Self-actualization: Got me there. Do dogs need a sense of “morality, creativity, spontaneity, problem solving and lack of prejudice” to feel as happy as a dog could be? Hmmm. Problem solving? Maybe. “Creativity?” Not sure. “Spontaneity?” Yes, I’d say—surely all dogs yearn to be able to be spontaneous. (And aren’t they usually? Isn’t that part of why we love them?) Morality? That’s a tough one. Perhaps gist for another blog?
I’ve rambled on longer than I had intended (yeah, that never happens), but hope you will take up this issue by writing about what your dog(s) need(s) to be deeply and truly happy, and what you can do to try to provide it. I write this knowing that some of you have deeply troubled dogs, or dogs who are struggling with serious health issues. For them, all we can do is strive for “as happy as is possible,” which of course, applies to us too. I look forward to hearing your thoughts, and whether “Making My Dog Happy” seems like a good goal for the New Year. Here’s to a year that is kind to us all, two and four-footed alike.
MEANWHILE, back on the farm. Finally, the best of winter has arrived! The horrible mud of November and December has disappeared under a layer of snow. Granted, the snow was full of ice when the storm hit, and it was awful to shovel, but we felt so lucky given all the troubles that people suffered in the rest of the country. Right now, it’s blue-sky sunny, so appreciated after what felt like months of pouring rain or irksome drizzles. Lately it’s been in the mid-twenties, with no wind–as perfect as weather can be in winter. We’ve had some lovely walks in the snow in the last few days, and I could even work Maggie on the sheep in the barnyard. She needs more confidence working in tight quarters, so it’s a valuable exercise.
Willie is officially retired from working sheep. Yes, it was (and is) a hard decision, but it is made much easier by asking “What makes Willie happy?” Willie and I met with the surgeon who repaired his badly injured shoulder and his physical therapist last week, and they both agreed that being in a ‘stalking’ posture was not ideal for keeping him pain free. Decision made. Besides his lack of structural soundness, I can tell that Willie has lost his heart to work. He even tongue flicks sometimes when I ask him to “Walk up.” I think it is in part because he knows that he can be injured, and that he simply doesn’t have the drive anymore to take the risks necessary to work sheep at a competitive level. Herding sheep is far harder than most imagine–it takes an intense combination of physical and mental exertion that takes guts and heart and commitment. I’ll still let Willie ‘play’ at herding. I call it “lopey lopey,” when he lopes behind the sheep and moves them with his body rather than his eye. It will give Willie a chance to still feel like he is working sheep without asking him to do something that he’s just not capable of doing anymore. (By the way, Willie is nine and a half, the age I’m told that quite a few working dogs start to slow down.)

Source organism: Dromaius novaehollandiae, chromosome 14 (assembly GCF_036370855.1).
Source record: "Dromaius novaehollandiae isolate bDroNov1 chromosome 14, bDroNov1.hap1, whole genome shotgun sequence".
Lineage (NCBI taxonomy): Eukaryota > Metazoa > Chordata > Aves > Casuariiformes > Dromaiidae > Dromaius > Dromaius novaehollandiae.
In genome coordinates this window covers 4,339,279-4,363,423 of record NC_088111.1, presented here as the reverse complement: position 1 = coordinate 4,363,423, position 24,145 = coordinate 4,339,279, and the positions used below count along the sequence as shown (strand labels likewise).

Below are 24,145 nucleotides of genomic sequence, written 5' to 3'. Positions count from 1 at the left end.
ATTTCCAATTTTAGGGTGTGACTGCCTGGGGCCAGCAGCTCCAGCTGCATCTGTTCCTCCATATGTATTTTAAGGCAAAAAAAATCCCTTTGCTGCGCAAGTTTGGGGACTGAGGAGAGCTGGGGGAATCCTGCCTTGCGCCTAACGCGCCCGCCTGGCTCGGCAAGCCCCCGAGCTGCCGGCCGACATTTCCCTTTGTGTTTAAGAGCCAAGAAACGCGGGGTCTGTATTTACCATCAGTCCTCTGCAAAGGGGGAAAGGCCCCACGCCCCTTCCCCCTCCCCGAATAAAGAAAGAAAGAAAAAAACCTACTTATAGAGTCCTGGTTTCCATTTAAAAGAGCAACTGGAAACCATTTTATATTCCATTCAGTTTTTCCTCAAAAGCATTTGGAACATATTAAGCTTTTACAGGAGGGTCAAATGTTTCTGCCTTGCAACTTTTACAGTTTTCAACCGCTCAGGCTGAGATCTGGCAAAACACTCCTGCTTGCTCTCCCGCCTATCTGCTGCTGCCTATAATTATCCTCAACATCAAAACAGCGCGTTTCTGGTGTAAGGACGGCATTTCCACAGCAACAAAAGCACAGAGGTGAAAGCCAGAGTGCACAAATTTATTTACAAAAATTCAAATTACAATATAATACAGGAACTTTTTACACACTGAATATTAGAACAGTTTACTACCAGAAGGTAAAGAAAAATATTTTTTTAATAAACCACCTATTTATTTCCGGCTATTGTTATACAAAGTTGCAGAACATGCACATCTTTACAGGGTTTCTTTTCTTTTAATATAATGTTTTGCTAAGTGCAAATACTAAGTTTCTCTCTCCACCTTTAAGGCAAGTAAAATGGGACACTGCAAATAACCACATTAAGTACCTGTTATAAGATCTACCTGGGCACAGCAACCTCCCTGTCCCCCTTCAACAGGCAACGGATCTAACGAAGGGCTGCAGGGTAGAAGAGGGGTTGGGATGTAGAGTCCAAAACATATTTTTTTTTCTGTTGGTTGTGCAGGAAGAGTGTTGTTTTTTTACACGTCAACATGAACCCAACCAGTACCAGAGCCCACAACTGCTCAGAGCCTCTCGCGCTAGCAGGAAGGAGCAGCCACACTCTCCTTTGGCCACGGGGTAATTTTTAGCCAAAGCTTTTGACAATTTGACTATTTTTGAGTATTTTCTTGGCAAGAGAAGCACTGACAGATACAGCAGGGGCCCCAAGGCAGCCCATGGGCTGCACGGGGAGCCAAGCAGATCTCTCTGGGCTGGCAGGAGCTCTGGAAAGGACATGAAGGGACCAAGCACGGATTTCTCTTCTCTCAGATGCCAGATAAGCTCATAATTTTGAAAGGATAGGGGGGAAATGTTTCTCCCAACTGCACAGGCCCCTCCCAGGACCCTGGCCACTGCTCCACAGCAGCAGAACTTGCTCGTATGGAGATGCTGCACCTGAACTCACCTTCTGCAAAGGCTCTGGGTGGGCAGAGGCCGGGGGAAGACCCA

Tootsie seems to be enjoying her Pet Pals work more than ever. I’ve learned to place her belly up on the children’s lap, all the better for the kids to stroke her tummy. Besides looking adorable (people walking past the door stop and say “Awwww, she’s SO cute!”), she seems to relax in that position faster than any other. I’m going to teach her some new tricks and continue working with her vets to try to improve her tummy situation. (She’s licking her paws again, even with the Ginger/Mint drops I give her which used to solve the problem.)
Time to stop writing and play with my dogs! Sloppy kisses to all of yours. Here’s what Willie and Maggie were up to just minutes ago. No question that this makes both of them equally happy!
Jann Becker says
“What makes dogs happy” certainly includes fresh snow!
Anne Baker says
Both my dogs love it when we’re all together – Meeko (chihuahua/minpin, Katy (papillon/chihuahua), Ray (my husband) and me. They love it when we all lie down for nap together, when we’re all sitting close together going for a ride in our golf cart, and going for a walk. The key words are “all together.” Contentment abounds!
Just like people — something to do (chase squirrels), someone to love (and be loved), and something to look forward to (breakfast and dinner). Just a thought — has Tootsie been exposed to new furniture or carpet? Those fire retardant chemicals cause too many pet health problems.
Kasey Litt says
Today I had an exceptional consultation with a woman and her dog Sam, a labrador X. She had just moved to GA from California. The woman had great patience and a wonderful working relationship with Sam and her reason for calling me was that she recognized Sam needed some additional training for Sam to help him get happy. He’s been a nervous wreck since the first moving box was packed in California. Here is a dog that sits, goes to mat, stays, walks well on leash. She has done everything a trainer could ask for with him. Now we will work on redirecting some of his anxious behaviors and get him involved in activities that will make him one happy dog! I will be sharing this with Sam’s guardian!
I think the most fundamental thing my dog needs to be happy is; her ability to understand me, and my ability to understand her. Largely powerless (for their own safety and good) is bad enough, – but voiceless, too? When you think about it, it takes a lot of the shine off of ‘living a dogs life.’
Jo Schreiber says